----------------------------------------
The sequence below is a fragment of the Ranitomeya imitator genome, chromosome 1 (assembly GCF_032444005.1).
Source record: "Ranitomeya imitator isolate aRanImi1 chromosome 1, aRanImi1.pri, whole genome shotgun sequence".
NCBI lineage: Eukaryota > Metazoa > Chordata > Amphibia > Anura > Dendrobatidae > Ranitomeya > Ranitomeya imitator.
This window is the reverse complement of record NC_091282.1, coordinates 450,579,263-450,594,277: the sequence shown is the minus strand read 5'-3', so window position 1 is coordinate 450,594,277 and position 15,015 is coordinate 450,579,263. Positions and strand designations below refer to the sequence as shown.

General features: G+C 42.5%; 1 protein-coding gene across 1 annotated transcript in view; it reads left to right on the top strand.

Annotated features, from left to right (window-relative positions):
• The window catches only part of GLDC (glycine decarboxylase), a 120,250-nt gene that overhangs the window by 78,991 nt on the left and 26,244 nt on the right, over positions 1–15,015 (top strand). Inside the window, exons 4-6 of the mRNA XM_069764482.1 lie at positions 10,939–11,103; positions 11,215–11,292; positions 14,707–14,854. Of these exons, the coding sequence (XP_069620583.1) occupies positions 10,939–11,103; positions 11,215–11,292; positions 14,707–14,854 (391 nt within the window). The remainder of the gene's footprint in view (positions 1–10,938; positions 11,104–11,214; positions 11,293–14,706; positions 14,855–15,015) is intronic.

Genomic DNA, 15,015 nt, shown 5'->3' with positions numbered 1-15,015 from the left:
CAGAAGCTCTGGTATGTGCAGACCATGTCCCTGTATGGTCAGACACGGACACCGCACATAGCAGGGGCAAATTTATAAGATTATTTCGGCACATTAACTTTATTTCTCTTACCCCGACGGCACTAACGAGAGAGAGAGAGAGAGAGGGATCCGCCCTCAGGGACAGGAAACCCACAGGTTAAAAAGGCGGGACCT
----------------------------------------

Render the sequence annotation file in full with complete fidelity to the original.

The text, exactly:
The sequence below is a fragment of the Ranitomeya imitator genome, chromosome 1 (assembly GCF_032444005.1).
Source record: "Ranitomeya imitator isolate aRanImi1 chromosome 1, aRanImi1.pri, whole genome shotgun sequence".
NCBI lineage: Eukaryota > Metazoa > Chordata > Amphibia > Anura > Dendrobatidae > Ranitomeya > Ranitomeya imitator.
This window is the reverse complement of record NC_091282.1, coordinates 450,579,263-450,594,277: the sequence shown is the minus strand read 5'-3', so window position 1 is coordinate 450,594,277 and position 15,015 is coordinate 450,579,263. Positions and strand designations below refer to the sequence as shown.

General features: G+C 42.5%; 1 protein-coding gene across 1 annotated transcript in view; it reads left to right on the top strand.

Annotated features, from left to right (window-relative positions):
• The window catches only part of GLDC (glycine decarboxylase), a 120,250-nt gene that overhangs the window by 78,991 nt on the left and 26,244 nt on the right, over positions 1–15,015 (top strand). Inside the window, exons 4-6 of the mRNA XM_069764482.1 lie at positions 10,939–11,103; positions 11,215–11,292; positions 14,707–14,854. Of these exons, the coding sequence (XP_069620583.1) occupies positions 10,939–11,103; positions 11,215–11,292; positions 14,707–14,854 (391 nt within the window). The remainder of the gene's footprint in view (positions 1–10,938; positions 11,104–11,214; positions 11,293–14,706; positions 14,855–15,015) is intronic.

Genomic DNA, 15,015 nt, shown 5'->3' with positions numbered 1-15,015 from the left:
CAGAAGCTCTGGTATGTGCAGACCATGTCCCTGTATGGTCAGACACGGACACCGCACATAGCAGGGGCAAATTTATAAGATTATTTCGGCACATTAACTTTATTTCTCTTACCCCGACGGCACTAACGAGAGAGAGAGAGAGAGAGGGATCCGCCCTCAGGGACAGGAAACCCACAGGTTAAAAAGGCGGGACCT